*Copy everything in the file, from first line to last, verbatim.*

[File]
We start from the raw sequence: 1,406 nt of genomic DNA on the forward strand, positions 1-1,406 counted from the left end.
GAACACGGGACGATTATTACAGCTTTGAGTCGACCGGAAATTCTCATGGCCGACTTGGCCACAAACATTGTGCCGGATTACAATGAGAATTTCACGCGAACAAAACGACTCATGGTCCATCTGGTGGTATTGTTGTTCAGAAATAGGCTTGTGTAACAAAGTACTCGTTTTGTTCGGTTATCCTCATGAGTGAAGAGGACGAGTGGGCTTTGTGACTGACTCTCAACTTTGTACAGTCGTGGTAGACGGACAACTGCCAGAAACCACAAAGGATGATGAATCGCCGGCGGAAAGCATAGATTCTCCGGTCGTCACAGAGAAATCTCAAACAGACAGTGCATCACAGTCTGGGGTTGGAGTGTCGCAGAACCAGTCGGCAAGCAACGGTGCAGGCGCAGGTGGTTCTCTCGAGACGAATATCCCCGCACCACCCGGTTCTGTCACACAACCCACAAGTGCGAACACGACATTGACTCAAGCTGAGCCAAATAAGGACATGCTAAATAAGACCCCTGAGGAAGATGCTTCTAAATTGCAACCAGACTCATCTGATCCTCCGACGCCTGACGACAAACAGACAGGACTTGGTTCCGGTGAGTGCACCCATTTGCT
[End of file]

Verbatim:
We start from the raw sequence: 1,406 nt of genomic DNA on the forward strand, positions 1-1,406 counted from the left end.
GAACACGGGACGATTATTACAGCTTTGAGTCGACCGGAAATTCTCATGGCCGACTTGGCCACAAACATTGTGCCGGATTACAATGAGAATTTCACGCGAACAAAACGACTCATGGTCCATCTGGTGGTATTGTTGTTCAGAAATAGGCTTGTGTAACAAAGTACTCGTTTTGTTCGGTTATCCTCATGAGTGAAGAGGACGAGTGGGCTTTGTGACTGACTCTCAACTTTGTACAGTCGTGGTAGACGGACAACTGCCAGAAACCACAAAGGATGATGAATCGCCGGCGGAAAGCATAGATTCTCCGGTCGTCACAGAGAAATCTCAAACAGACAGTGCATCACAGTCTGGGGTTGGAGTGTCGCAGAACCAGTCGGCAAGCAACGGTGCAGGCGCAGGTGGTTCTCTCGAGACGAATATCCCCGCACCACCCGGTTCTGTCACACAACCCACAAGTGCGAACACGACATTGACTCAAGCTGAGCCAAATAAGGACATGCTAAATAAGACCCCTGAGGAAGATGCTTCTAAATTGCAACCAGACTCATCTGATCCTCCGACGCCTGACGACAAACAGACAGGACTTGGTTCCGGTGAGTGCACCCATTTGCT